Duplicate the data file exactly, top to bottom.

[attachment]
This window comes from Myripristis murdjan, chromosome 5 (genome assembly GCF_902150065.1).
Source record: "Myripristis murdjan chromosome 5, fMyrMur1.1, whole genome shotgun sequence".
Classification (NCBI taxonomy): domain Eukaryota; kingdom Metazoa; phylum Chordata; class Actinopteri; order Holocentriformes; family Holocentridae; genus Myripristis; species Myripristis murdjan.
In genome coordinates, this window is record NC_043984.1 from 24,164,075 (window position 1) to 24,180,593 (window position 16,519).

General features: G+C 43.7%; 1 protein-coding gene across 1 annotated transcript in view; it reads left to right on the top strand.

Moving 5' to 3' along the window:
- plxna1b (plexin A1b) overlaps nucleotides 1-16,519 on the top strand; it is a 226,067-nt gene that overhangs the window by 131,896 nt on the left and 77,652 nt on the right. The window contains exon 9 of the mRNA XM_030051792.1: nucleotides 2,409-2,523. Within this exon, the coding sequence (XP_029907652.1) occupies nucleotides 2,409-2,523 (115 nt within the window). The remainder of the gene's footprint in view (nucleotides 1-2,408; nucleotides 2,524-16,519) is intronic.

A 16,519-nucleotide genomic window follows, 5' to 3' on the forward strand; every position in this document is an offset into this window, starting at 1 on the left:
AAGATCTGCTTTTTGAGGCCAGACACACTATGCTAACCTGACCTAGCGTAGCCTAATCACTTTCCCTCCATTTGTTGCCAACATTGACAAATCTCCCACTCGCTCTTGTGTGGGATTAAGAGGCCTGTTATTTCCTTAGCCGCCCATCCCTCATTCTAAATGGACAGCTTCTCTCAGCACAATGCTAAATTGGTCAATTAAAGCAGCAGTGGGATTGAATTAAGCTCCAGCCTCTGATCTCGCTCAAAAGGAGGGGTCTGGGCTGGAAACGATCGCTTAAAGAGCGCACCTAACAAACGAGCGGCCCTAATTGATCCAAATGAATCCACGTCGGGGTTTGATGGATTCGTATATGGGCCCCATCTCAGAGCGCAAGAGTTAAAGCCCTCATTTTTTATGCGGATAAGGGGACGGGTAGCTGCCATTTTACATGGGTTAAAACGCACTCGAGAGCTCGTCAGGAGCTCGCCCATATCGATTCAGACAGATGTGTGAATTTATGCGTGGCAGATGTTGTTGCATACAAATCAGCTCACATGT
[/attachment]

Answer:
This window comes from Myripristis murdjan, chromosome 5 (genome assembly GCF_902150065.1).
Source record: "Myripristis murdjan chromosome 5, fMyrMur1.1, whole genome shotgun sequence".
Classification (NCBI taxonomy): domain Eukaryota; kingdom Metazoa; phylum Chordata; class Actinopteri; order Holocentriformes; family Holocentridae; genus Myripristis; species Myripristis murdjan.
In genome coordinates, this window is record NC_043984.1 from 24,164,075 (window position 1) to 24,180,593 (window position 16,519).

General features: G+C 43.7%; 1 protein-coding gene across 1 annotated transcript in view; it reads left to right on the top strand.

Moving 5' to 3' along the window:
- plxna1b (plexin A1b) overlaps nucleotides 1-16,519 on the top strand; it is a 226,067-nt gene that overhangs the window by 131,896 nt on the left and 77,652 nt on the right. The window contains exon 9 of the mRNA XM_030051792.1: nucleotides 2,409-2,523. Within this exon, the coding sequence (XP_029907652.1) occupies nucleotides 2,409-2,523 (115 nt within the window). The remainder of the gene's footprint in view (nucleotides 1-2,408; nucleotides 2,524-16,519) is intronic.

A 16,519-nucleotide genomic window follows, 5' to 3' on the forward strand; every position in this document is an offset into this window, starting at 1 on the left:
AAGATCTGCTTTTTGAGGCCAGACACACTATGCTAACCTGACCTAGCGTAGCCTAATCACTTTCCCTCCATTTGTTGCCAACATTGACAAATCTCCCACTCGCTCTTGTGTGGGATTAAGAGGCCTGTTATTTCCTTAGCCGCCCATCCCTCATTCTAAATGGACAGCTTCTCTCAGCACAATGCTAAATTGGTCAATTAAAGCAGCAGTGGGATTGAATTAAGCTCCAGCCTCTGATCTCGCTCAAAAGGAGGGGTCTGGGCTGGAAACGATCGCTTAAAGAGCGCACCTAACAAACGAGCGGCCCTAATTGATCCAAATGAATCCACGTCGGGGTTTGATGGATTCGTATATGGGCCCCATCTCAGAGCGCAAGAGTTAAAGCCCTCATTTTTTATGCGGATAAGGGGACGGGTAGCTGCCATTTTACATGGGTTAAAACGCACTCGAGAGCTCGTCAGGAGCTCGCCCATATCGATTCAGACAGATGTGTGAATTTATGCGTGGCAGATGTTGTTGCATACAAATCAGCTCACATGT